26Department Store "Sachs & Berlowitz"

Schillerstraße 17-19

Black and white photo of an old building with "KAUFHAUS" sign and cobbled street in the foreground.
Department Store "Sachs & Berlowitz", around 1933.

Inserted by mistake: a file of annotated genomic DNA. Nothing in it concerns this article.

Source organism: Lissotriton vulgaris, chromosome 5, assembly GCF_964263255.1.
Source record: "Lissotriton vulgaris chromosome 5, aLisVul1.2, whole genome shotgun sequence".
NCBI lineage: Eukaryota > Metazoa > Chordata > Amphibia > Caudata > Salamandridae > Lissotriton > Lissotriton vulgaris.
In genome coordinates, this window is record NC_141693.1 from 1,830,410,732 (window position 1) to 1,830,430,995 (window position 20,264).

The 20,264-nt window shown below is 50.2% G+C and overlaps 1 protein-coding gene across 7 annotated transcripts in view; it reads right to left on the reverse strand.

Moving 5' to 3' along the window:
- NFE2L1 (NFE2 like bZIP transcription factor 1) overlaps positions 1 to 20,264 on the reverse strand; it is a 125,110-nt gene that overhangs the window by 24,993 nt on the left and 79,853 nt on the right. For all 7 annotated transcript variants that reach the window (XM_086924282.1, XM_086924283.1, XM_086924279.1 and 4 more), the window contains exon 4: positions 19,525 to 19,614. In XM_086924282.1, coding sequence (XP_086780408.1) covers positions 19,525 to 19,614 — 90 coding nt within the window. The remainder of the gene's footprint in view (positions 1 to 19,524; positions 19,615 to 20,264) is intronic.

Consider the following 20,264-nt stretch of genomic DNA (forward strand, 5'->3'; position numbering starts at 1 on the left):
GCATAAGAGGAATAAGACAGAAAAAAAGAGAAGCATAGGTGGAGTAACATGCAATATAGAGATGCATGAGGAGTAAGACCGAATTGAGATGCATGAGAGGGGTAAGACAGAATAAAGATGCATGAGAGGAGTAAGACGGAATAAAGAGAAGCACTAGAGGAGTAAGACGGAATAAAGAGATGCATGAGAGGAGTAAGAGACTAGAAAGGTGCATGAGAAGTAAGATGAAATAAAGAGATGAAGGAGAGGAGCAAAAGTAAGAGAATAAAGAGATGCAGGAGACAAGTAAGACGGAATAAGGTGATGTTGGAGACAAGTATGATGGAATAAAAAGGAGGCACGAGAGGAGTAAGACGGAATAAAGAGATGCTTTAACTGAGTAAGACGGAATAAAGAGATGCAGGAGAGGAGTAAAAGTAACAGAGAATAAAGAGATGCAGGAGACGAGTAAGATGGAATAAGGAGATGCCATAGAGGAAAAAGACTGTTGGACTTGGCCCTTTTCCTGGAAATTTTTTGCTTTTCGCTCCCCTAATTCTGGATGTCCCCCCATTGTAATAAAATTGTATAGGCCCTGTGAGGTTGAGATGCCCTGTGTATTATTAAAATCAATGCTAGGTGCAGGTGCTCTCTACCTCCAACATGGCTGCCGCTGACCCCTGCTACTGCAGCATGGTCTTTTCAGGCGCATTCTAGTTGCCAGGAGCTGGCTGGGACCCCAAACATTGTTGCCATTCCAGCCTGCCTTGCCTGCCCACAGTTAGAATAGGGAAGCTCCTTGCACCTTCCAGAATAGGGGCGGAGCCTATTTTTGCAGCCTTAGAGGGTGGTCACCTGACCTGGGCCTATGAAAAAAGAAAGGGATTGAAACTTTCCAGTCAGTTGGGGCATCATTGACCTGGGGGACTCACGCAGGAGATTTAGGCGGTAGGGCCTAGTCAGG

Built in 1911, the building was run as the Sachs & Berlowitz textile department store until 1938, named after the first owners, who were also founding members of Weimar's Jewish community. From 1924, the department store was in the sole ownership of the married couple Israel and Lucie Berlowitz and their daughter Edith. They employed up to 80 staff. As early as March 16, 1933, the Weimar SA carried out an anti-Jewish boycott campaign. SA men carried signs with slogans such as "Germans, buy in German stores!" through the streets. In August 1938, the family was finally forced to sell their business as part of the so-called Aryanizations. The 70-year-old Israel Berlowitz was deported to Buchenwald concentration camp by the Gestapo and only released after he had also agreed to the sale of his home. As the proceeds from the sale - which were already set too low - were transferred to a blocked account, the family lost almost all of their assets. While Israel, Lucie and Edith Berlowitz managed to flee to Palestine, the family's elder daughter and her children were murdered in Latvia. The new owner, Hugo Oxen from Bochum, continued to run the textile store under his own name and advertised it in 1940 in a heartfelt advertisement with the slogan: "Shopping store for everyone in the heart of the Gau capital".